In February, CNBC anchor Jim Cramer took aim at the heart of the debate over fossil fuels with a bold declaration on his investment advice show: “I’m done with fossil fuels. They’re done. ... We are in the death knell phase.”
That was before the coronavirus pandemic and a price war sent oil prices into a tailspin.
By March, analysts were predicting a “financial bloodbath” for the oil industry. By early April, usually sober economists at commodities trading firms were describing demand for oil like this to The Wall Street Journal: “Since humans started using oil, we have never seen anything like this. There is no guide we are following. This is uncharted.”
On Monday, oil prices plunged below $0 as the world ran out of places to store what’s already been pumped.
You’d be forgiven for wondering, then, whether the oil industry exists in a different reality.
Instead of retreating, the American oil and gas sector has plowed ahead at full speed during one of the worst pandemics in a century, even as demand for its product tanked because of the COVID-19 economic downturn. The industry’s efforts continued in no small part because federal and state regulators deemed fossil fuel work “essential” during the pandemic.
In Texas, oil companies won permits to expand drilling, with 1,175 new wells in March alone, pushing the tally for the first three months of this year 30% higher than for the same period in 2019.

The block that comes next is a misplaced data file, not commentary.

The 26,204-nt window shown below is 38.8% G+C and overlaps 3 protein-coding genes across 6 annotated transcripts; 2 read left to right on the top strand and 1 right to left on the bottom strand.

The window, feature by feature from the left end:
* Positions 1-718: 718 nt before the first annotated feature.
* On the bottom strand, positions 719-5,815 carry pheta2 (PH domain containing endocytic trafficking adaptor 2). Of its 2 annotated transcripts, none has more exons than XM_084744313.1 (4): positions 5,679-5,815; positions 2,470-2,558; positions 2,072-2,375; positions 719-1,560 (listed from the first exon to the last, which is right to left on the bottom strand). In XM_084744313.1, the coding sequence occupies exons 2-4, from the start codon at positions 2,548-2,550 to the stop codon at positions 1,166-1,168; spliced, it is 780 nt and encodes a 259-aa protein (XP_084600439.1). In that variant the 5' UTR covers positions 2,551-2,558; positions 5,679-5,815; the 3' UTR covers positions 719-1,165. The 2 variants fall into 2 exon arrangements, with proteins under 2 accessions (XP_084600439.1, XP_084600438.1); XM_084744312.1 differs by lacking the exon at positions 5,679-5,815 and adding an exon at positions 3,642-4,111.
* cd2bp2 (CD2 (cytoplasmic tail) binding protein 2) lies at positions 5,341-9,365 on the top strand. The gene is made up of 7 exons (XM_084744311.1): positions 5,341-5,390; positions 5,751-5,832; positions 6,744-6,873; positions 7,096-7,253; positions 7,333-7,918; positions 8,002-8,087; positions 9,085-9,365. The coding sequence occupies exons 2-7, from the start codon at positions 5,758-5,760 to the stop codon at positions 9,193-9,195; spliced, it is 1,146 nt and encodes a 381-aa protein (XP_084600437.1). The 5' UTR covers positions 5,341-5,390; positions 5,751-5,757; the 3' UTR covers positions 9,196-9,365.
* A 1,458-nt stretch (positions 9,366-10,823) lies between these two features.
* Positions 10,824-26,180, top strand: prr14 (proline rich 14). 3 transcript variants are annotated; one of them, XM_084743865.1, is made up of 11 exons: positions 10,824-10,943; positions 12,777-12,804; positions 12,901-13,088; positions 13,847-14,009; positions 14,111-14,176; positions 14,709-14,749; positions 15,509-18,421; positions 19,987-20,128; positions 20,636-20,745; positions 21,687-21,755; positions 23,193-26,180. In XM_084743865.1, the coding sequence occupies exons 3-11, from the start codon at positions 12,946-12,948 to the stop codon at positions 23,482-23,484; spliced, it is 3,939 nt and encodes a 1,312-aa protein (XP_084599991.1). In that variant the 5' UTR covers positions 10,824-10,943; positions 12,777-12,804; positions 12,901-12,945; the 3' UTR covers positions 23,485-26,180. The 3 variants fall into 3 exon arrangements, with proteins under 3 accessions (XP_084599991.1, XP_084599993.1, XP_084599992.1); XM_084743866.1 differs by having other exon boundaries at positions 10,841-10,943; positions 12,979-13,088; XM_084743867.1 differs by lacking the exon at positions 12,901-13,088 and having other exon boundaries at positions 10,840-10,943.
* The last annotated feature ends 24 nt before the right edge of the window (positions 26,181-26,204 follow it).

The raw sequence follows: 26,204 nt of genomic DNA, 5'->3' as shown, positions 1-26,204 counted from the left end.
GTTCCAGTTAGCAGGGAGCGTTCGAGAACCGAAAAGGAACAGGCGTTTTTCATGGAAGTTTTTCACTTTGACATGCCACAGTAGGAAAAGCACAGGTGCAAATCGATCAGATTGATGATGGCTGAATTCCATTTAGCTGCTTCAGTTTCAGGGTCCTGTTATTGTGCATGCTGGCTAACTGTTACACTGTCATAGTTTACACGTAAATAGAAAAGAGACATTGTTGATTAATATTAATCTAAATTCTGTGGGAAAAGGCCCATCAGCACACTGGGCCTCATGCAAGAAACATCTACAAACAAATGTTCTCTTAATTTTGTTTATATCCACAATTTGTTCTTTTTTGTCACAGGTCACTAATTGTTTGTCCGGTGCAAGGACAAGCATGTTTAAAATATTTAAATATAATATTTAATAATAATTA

In Massachusetts, crews went to work building a controversial new facility to send fracked natural gas to Canada. In Montana and West Virginia, the resumption of stalled pipeline projects has stirred up old fights with environmentalist foes.
“Continuing construction of new fossil fuel infrastructure and expanding production during a massive oil supply glut is madness,” Collin Rees, a senior campaigner at the environmental group Oil Change USA, said in an email to HuffPost. “It’s the opposite of ‘essential,’ and it’s unbelievably dangerous to both workers and the communities they’re entering, many of which are already underserved by health services. This is just one more example of the Trump administration bailing out Big Oil and putting the interests of CEOs ahead of working people and communities on the frontlines.”
The industry’s business-as-usual stance in the face of a historic public health catastrophe is only possible because of how politically entrenched the fossil fuel sector remains. It has capitalized on the crisis to further embed itself, risking the lives of workers and their families on projects that have depleted protective gear for little obvious public good.
COVID-19 has thrown into stark relief the industry’s strategy for postponing its ecologically necessary and economically logical demise: persevere and multiply at all cost. And the Trump administration has proven to be a firm ally in helping the industry stay its course.